Life

Sorry, but Apple ditching the adapter and the AirPods isn’t really “going green”

Sorry, but Apple ditching the adapter and the AirPods isn’t really “going green”

Image: Apple

Last week, the world of smartphones stirred with the announcement of its latest newcomer: Apple’s iPhone 12 series

However, while it has made headlines for its cutting-edge specs, such as being the first iPhone to carry the latest A14 Bionic chip and being the first 5G-ready iPhone, it has also been the talk of the town lately for one more major change: Apple has chucked the wall charger and the AirPods out of every iPhone 12 box it will sell.

And now, it seems the case isn’t just applicable to the new iPhone 12 – all iPhones shipping out from Apple factories, including the iPhone 11, iPhone XR, and the iPhone SE won’t come with the same complements either.

The good

Image: Apple

In a press release, Apple explained that by removing said components, the company will not only reduce packaging costs by 70% but also reduce its carbon emissions by being able to ship more units at the same time. All this is part of Apple’s commitment to making its entire supply chain 100% carbon neutral by 2030.

During an interview with morning talk show Good Morning America, Apple furthered its explanation. According to VP for iPhone Marketing Kaiann Drance, most people who opt to upgrade to the latest series tend to already be part of the Apple ecosystem, and thus, they would probably have the accessories anyway

You can watch the Apple VP’s explanation below:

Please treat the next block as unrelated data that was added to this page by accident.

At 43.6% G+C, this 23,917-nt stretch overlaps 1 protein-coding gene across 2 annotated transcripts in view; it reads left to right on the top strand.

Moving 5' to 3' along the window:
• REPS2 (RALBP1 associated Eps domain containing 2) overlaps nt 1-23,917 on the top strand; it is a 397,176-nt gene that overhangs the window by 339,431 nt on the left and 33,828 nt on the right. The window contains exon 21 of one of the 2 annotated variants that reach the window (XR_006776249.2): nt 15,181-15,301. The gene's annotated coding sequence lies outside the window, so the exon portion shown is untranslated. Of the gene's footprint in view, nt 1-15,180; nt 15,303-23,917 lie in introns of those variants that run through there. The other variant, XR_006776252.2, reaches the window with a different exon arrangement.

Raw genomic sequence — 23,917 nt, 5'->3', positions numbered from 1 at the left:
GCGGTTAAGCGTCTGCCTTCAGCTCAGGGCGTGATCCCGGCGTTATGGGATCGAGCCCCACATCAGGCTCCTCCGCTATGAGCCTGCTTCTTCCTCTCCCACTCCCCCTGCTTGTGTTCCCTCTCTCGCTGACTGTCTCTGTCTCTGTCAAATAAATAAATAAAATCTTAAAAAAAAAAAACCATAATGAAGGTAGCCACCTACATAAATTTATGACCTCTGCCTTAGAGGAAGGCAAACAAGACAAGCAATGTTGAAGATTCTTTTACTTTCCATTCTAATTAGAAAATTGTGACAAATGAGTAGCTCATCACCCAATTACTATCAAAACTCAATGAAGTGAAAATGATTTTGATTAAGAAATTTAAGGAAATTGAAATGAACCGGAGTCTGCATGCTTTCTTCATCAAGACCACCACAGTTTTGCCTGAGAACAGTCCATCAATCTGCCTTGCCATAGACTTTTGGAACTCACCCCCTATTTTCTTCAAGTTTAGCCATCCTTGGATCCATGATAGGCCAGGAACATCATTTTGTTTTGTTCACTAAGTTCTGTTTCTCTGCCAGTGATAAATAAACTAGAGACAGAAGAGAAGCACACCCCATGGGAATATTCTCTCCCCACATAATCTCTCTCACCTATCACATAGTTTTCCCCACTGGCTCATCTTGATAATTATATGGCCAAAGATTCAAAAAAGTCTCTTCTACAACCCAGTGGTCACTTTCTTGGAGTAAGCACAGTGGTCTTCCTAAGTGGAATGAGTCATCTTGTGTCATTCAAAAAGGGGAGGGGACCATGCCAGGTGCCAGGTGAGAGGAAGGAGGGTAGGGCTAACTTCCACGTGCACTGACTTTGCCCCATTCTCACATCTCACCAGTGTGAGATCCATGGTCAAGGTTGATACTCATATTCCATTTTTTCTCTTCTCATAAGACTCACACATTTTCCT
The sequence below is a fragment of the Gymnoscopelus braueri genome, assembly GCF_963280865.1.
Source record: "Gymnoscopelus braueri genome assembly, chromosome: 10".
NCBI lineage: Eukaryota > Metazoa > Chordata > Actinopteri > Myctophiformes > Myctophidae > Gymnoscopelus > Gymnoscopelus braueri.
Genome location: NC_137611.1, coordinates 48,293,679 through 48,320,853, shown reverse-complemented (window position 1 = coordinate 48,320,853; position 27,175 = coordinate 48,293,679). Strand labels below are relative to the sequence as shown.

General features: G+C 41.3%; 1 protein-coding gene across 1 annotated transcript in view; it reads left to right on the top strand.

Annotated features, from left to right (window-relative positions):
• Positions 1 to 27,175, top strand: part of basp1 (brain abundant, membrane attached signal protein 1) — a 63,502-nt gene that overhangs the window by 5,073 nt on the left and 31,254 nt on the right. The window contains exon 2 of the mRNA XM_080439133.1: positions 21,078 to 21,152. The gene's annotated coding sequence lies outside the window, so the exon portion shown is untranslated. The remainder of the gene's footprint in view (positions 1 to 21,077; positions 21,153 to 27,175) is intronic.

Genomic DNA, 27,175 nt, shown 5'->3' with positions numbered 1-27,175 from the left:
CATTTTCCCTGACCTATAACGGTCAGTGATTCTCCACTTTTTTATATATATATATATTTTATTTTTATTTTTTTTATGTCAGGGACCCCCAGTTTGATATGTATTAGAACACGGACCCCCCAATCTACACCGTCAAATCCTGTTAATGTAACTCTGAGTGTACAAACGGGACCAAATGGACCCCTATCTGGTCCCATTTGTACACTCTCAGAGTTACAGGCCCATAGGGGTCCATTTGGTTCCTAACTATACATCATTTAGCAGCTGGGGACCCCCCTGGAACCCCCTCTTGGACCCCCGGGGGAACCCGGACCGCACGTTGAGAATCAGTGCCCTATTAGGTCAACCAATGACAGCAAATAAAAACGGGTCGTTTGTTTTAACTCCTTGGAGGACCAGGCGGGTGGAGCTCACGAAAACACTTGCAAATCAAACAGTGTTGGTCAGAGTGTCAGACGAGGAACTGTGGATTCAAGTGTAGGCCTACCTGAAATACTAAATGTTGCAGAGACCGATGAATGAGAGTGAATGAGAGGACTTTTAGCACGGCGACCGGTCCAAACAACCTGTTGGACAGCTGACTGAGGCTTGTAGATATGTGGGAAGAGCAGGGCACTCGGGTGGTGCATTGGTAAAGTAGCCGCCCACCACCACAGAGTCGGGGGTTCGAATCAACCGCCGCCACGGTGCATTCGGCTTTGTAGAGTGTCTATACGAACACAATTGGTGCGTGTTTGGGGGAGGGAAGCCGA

None

Some people of the Internet also stepped in to defend the decision from a buyer’s standpoint – it makes sense money-wise, so they say.

When the iPhone 11 Pro was released last September 2019, it retailed at $1,149 for the 256GB model. The same model of the iPhone 12 Pro will go at $1,099. With the difference, you can buy the 20W wall charger and the AirPods separately for $19 each, leaving you with a spare $10 change.

However, while taking out the added tech for the sake of the environment does sound endearing, and quite frankly the correct step towards assuming accountability for its carbon trails, these projections hardly help in painting the environmental picture Apple wants us to see. Here are a couple of reasons for that.

The not-so-good

The first reason lies in a quick analysis of the actual production cost. Building a 5G-ready smartphone isn’t cheap, which might explain Apple’s attempt to cut some costs in other aspects of the phone to keep the iPhone 12 at the same price point at launch.

The second reason is one that causes frustration across all Apple users: AirPods are criminally delicate. Popular website iFixit, which tears down Apple products to figure them out, gives the AirPods a repairability score of zero out of 10, and that’s coming from actual Apple store technicians.

Apple is adding optimized battery charging to AirPods with iOS 14 -  Business Insider
Image: Business Insider/Apple

Basically, if it breaks or the lithium-ion battery runs out – which is sooner than most of us assume due to poor design – then you’re left with no other option but to replace it. That’s not very environmentally inclined of Apple.

The last reason is probably the simplest – maybe even dumbest – of them all: these accessories are already made, Apple just changed when you’d get them. 

What’s worse is, buying and ordering a separate wall charger or a pair of AirPods means extra resources to ship it to your doorstep, and what was Apple’s commitment to reducing carbon emissions about again?

Remember, Apple is removing the wall charger and AirPods by default from ALL iPhone models moving forward. So, even if you’re already an Apple loyalist looking to upgrade, or a convert considering the newest iPhone, you’re still bound to buy those extra tech.

The ugly

With the new iPhone 12 still in pre-order status in many territories, it’s still hard to tell whether Apple’s move would bear fruit, if at all, so it’s important to think that both sides are still greatly theoretical at this point. 

Though this should be enough to make us think hard about whether upgrading is beneficial to anyone else beyond ourselves. And nothing’s uglier than confronting yourself and your urge to upgrade all the time.

What’s your reaction?
+1
0
+1
0
+1
0
+1
2
+1
0
+1
0
+1
3